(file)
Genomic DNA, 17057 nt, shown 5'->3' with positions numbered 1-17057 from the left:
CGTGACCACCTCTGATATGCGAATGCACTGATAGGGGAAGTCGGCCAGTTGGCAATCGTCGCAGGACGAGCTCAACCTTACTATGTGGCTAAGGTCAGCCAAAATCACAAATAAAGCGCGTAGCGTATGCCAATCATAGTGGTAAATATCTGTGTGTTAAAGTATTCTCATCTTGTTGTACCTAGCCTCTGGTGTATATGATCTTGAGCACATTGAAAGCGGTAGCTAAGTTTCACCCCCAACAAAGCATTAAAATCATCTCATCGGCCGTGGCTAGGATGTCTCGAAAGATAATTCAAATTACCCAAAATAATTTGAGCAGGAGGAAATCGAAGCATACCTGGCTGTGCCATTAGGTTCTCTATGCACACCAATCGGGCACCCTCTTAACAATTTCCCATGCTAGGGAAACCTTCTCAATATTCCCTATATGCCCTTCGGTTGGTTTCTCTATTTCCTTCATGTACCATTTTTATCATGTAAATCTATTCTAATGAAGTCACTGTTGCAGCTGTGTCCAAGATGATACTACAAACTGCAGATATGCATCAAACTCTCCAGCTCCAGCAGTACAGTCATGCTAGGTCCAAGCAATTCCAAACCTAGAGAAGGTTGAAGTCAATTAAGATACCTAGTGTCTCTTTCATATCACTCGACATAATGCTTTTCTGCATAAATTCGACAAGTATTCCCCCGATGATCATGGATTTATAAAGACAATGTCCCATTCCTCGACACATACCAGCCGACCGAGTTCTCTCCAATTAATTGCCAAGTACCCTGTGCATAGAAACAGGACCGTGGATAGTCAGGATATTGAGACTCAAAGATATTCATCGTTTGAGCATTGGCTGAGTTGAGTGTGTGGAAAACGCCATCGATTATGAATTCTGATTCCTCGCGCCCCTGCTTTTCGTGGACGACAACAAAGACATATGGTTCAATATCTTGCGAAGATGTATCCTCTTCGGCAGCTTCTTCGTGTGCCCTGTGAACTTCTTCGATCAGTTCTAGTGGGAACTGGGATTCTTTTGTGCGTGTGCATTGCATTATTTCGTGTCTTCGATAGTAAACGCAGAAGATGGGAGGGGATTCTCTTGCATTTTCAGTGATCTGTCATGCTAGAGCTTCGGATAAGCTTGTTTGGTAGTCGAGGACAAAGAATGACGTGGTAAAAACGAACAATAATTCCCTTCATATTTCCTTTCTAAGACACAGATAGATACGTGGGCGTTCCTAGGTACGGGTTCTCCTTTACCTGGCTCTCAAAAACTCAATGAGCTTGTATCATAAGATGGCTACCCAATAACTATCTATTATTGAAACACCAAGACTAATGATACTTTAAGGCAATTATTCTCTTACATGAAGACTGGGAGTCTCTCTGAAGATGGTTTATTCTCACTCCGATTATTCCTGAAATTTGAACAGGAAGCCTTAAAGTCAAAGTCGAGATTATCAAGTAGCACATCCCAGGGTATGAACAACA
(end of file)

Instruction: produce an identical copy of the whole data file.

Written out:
Genomic DNA, 17057 nt, shown 5'->3' with positions numbered 1-17057 from the left:
CGTGACCACCTCTGATATGCGAATGCACTGATAGGGGAAGTCGGCCAGTTGGCAATCGTCGCAGGACGAGCTCAACCTTACTATGTGGCTAAGGTCAGCCAAAATCACAAATAAAGCGCGTAGCGTATGCCAATCATAGTGGTAAATATCTGTGTGTTAAAGTATTCTCATCTTGTTGTACCTAGCCTCTGGTGTATATGATCTTGAGCACATTGAAAGCGGTAGCTAAGTTTCACCCCCAACAAAGCATTAAAATCATCTCATCGGCCGTGGCTAGGATGTCTCGAAAGATAATTCAAATTACCCAAAATAATTTGAGCAGGAGGAAATCGAAGCATACCTGGCTGTGCCATTAGGTTCTCTATGCACACCAATCGGGCACCCTCTTAACAATTTCCCATGCTAGGGAAACCTTCTCAATATTCCCTATATGCCCTTCGGTTGGTTTCTCTATTTCCTTCATGTACCATTTTTATCATGTAAATCTATTCTAATGAAGTCACTGTTGCAGCTGTGTCCAAGATGATACTACAAACTGCAGATATGCATCAAACTCTCCAGCTCCAGCAGTACAGTCATGCTAGGTCCAAGCAATTCCAAACCTAGAGAAGGTTGAAGTCAATTAAGATACCTAGTGTCTCTTTCATATCACTCGACATAATGCTTTTCTGCATAAATTCGACAAGTATTCCCCCGATGATCATGGATTTATAAAGACAATGTCCCATTCCTCGACACATACCAGCCGACCGAGTTCTCTCCAATTAATTGCCAAGTACCCTGTGCATAGAAACAGGACCGTGGATAGTCAGGATATTGAGACTCAAAGATATTCATCGTTTGAGCATTGGCTGAGTTGAGTGTGTGGAAAACGCCATCGATTATGAATTCTGATTCCTCGCGCCCCTGCTTTTCGTGGACGACAACAAAGACATATGGTTCAATATCTTGCGAAGATGTATCCTCTTCGGCAGCTTCTTCGTGTGCCCTGTGAACTTCTTCGATCAGTTCTAGTGGGAACTGGGATTCTTTTGTGCGTGTGCATTGCATTATTTCGTGTCTTCGATAGTAAACGCAGAAGATGGGAGGGGATTCTCTTGCATTTTCAGTGATCTGTCATGCTAGAGCTTCGGATAAGCTTGTTTGGTAGTCGAGGACAAAGAATGACGTGGTAAAAACGAACAATAATTCCCTTCATATTTCCTTTCTAAGACACAGATAGATACGTGGGCGTTCCTAGGTACGGGTTCTCCTTTACCTGGCTCTCAAAAACTCAATGAGCTTGTATCATAAGATGGCTACCCAATAACTATCTATTATTGAAACACCAAGACTAATGATACTTTAAGGCAATTATTCTCTTACATGAAGACTGGGAGTCTCTCTGAAGATGGTTTATTCTCACTCCGATTATTCCTGAAATTTGAACAGGAAGCCTTAAAGTCAAAGTCGAGATTATCAAGTAGCACATCCCAGGGTATGAACAACA